Plural Number ( Concept )
http://purl.org/linguistics/gold/PluralNumber


Thing
      |_ Abstract
            |_ Linguistic Property
                  |_ Morphosyntactic Property
                        |_ Number Property
                              |_ Plural Number


Definition:

PluralNumber is a number property that quantifies the denotation of the nominal element so that: 1) it specifies that there are more than one. In this English example below, plural is shown by both the noun and the verb in (2):

(1) my dog watches television
(2) my dogs watch television

[Corbett 2000: 5]

2) additionally, but not necessarily, pluralNumber may be assigned on the basis of formal properties (e.g. pluralia tantum, or measles / *measle). 3) if pluralNumber functions as generalNumber, it may specify a lack of commitment with regard to quantification ([Corbett 2000,17] notes this system does not exist in pure form, that is, no language employs it as the normal case).

Some Cushitic languages, generalNumber can be the same as singularNumber for some nouns, but the same as pluralNumber for other nouns. For example, in Arbore (arv), generalNumber may contrast with the singular in the absence of a distinct plural form: Ln Singular Ln tiis-in 'a maize cob' Ln lasa-n 'a loaf'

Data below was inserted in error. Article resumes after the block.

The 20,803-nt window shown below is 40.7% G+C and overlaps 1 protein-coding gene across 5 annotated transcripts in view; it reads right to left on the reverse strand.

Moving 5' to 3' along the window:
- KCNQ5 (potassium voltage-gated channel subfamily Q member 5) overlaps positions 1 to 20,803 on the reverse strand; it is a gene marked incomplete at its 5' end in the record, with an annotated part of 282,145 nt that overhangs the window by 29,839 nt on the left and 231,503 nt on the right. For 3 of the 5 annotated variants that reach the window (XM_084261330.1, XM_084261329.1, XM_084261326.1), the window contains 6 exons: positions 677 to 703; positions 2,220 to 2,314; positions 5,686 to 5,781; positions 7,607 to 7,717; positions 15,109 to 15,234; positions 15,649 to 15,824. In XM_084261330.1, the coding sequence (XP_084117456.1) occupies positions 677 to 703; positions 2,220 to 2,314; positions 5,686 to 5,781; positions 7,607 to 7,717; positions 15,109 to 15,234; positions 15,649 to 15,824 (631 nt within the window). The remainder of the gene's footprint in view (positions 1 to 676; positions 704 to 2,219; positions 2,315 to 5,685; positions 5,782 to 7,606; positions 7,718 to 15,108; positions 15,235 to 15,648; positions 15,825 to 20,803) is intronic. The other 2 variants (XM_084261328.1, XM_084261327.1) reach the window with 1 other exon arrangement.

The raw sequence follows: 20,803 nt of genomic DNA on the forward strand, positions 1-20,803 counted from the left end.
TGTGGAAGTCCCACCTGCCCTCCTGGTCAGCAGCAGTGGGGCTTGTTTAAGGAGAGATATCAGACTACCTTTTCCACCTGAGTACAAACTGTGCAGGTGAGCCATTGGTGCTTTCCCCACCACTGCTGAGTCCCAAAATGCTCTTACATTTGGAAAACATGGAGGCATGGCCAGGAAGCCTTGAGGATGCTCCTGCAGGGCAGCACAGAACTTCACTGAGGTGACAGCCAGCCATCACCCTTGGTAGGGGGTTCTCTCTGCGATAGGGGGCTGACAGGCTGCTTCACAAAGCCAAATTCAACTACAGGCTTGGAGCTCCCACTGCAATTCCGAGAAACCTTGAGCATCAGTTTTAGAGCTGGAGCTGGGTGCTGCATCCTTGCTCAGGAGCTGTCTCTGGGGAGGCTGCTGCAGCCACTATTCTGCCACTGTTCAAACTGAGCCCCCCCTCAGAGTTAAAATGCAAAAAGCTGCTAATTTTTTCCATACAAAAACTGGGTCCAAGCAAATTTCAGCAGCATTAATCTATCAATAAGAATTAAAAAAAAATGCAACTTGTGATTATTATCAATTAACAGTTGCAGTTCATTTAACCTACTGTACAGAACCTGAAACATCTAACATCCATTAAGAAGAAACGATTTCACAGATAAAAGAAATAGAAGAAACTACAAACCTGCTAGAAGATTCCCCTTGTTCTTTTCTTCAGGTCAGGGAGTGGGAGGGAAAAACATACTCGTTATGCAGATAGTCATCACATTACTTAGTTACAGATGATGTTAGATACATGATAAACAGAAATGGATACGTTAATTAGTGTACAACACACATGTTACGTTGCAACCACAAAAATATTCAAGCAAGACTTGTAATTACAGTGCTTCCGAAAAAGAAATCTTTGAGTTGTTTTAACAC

nebel-in 'a cock ostrich' ln General ln tíise 'maize cob(s)' ln lássa 'bread' ln nebel 'ostrich(es)' ln [Corbett 2000: 17-18]


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The meaning of pluralNumber naturally varies according to the system in which it is embedded. It can potentially mean 'more than two' or 'more than three' in languages where a dualNumber, trialNumber, paucalNumber, or other value is also present in the number system. No distinction among these narrower meanings is made within GOLD. Ln On terminology: the concept plural is occasionally called 'multiple' in descriptions of languages which have a paucalNumber, e.g. Fijian. On terminology: Under a minimal/augmented and minimal/unit-augmented systems, the label 'augmented' will map to the concept pluralNumber. Ln A note on minimal/augmented systems (and also minimal/unit-augmented/augmented). In some languages which have an inclusive/exclusive distinction in the first person, the firstPersonInclusive may use the morphology which otherwise expresses singularNumber, even though the semantics of firstPersonInclusive entail that it cannot be singular. There is an analysis of this in which the morphology is seen as representing the minimal number associated with the particular person value. Under such a system, the label 'minimal' can be mapped onto the concept singularNumber, except if one is dealing with firstPersonInclusive minimal, which would be mapped onto the concept dualNumber [Corbett 2000; Hayward 1984: 159-83] (incomplete). Ln There is an important theoretical question about whether minimal/unit-augmented/augmented should be considered separate concepts in the GOLD ontology. The main argument for this is that under such systems, the number values dual and trial are expressed only on the firstPersonInclusive by using the morphology otherwise associated with singular and dual respectively. However, as it is possible to specify a mapping from one system onto the other, we allow for a COPE to deal with this substantive issue while ensuring interoperability.